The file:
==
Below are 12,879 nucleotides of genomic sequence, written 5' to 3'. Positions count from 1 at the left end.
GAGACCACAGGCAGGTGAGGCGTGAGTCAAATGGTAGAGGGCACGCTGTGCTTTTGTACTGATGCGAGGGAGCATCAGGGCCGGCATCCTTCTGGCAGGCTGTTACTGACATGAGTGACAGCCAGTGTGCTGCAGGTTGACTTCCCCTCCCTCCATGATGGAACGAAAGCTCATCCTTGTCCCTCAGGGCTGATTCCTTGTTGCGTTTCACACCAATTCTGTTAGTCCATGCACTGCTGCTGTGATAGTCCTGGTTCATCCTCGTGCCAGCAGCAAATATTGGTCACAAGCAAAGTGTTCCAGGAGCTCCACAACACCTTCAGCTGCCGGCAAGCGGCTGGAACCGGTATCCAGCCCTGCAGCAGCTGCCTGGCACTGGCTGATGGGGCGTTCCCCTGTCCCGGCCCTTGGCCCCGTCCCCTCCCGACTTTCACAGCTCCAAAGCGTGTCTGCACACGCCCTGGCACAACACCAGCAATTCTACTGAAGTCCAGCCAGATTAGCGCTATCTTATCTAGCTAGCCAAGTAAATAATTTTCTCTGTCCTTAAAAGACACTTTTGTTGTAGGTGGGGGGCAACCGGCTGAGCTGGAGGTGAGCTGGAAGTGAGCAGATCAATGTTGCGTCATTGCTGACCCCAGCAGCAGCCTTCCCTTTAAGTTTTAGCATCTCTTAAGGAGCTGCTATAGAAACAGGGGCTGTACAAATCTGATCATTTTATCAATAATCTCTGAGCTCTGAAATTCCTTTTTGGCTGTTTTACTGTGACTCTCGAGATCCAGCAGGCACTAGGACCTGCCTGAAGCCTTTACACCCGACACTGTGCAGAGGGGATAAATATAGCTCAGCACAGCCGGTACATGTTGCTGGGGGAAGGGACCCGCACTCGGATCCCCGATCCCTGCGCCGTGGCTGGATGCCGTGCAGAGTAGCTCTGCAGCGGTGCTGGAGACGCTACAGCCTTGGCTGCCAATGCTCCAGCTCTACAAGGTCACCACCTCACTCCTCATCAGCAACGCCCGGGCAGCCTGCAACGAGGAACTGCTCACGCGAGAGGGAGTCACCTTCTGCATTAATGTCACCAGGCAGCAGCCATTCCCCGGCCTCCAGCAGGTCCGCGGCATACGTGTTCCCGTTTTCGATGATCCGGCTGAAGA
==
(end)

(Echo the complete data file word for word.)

Below are 12,879 nucleotides of genomic sequence, written 5' to 3'. Positions count from 1 at the left end.
GAGACCACAGGCAGGTGAGGCGTGAGTCAAATGGTAGAGGGCACGCTGTGCTTTTGTACTGATGCGAGGGAGCATCAGGGCCGGCATCCTTCTGGCAGGCTGTTACTGACATGAGTGACAGCCAGTGTGCTGCAGGTTGACTTCCCCTCCCTCCATGATGGAACGAAAGCTCATCCTTGTCCCTCAGGGCTGATTCCTTGTTGCGTTTCACACCAATTCTGTTAGTCCATGCACTGCTGCTGTGATAGTCCTGGTTCATCCTCGTGCCAGCAGCAAATATTGGTCACAAGCAAAGTGTTCCAGGAGCTCCACAACACCTTCAGCTGCCGGCAAGCGGCTGGAACCGGTATCCAGCCCTGCAGCAGCTGCCTGGCACTGGCTGATGGGGCGTTCCCCTGTCCCGGCCCTTGGCCCCGTCCCCTCCCGACTTTCACAGCTCCAAAGCGTGTCTGCACACGCCCTGGCACAACACCAGCAATTCTACTGAAGTCCAGCCAGATTAGCGCTATCTTATCTAGCTAGCCAAGTAAATAATTTTCTCTGTCCTTAAAAGACACTTTTGTTGTAGGTGGGGGGCAACCGGCTGAGCTGGAGGTGAGCTGGAAGTGAGCAGATCAATGTTGCGTCATTGCTGACCCCAGCAGCAGCCTTCCCTTTAAGTTTTAGCATCTCTTAAGGAGCTGCTATAGAAACAGGGGCTGTACAAATCTGATCATTTTATCAATAATCTCTGAGCTCTGAAATTCCTTTTTGGCTGTTTTACTGTGACTCTCGAGATCCAGCAGGCACTAGGACCTGCCTGAAGCCTTTACACCCGACACTGTGCAGAGGGGATAAATATAGCTCAGCACAGCCGGTACATGTTGCTGGGGGAAGGGACCCGCACTCGGATCCCCGATCCCTGCGCCGTGGCTGGATGCCGTGCAGAGTAGCTCTGCAGCGGTGCTGGAGACGCTACAGCCTTGGCTGCCAATGCTCCAGCTCTACAAGGTCACCACCTCACTCCTCATCAGCAACGCCCGGGCAGCCTGCAACGAGGAACTGCTCACGCGAGAGGGAGTCACCTTCTGCATTAATGTCACCAGGCAGCAGCCATTCCCCGGCCTCCAGCAGGTCCGCGGCATACGTGTTCCCGTTTTCGATGATCCGGCTGAAGA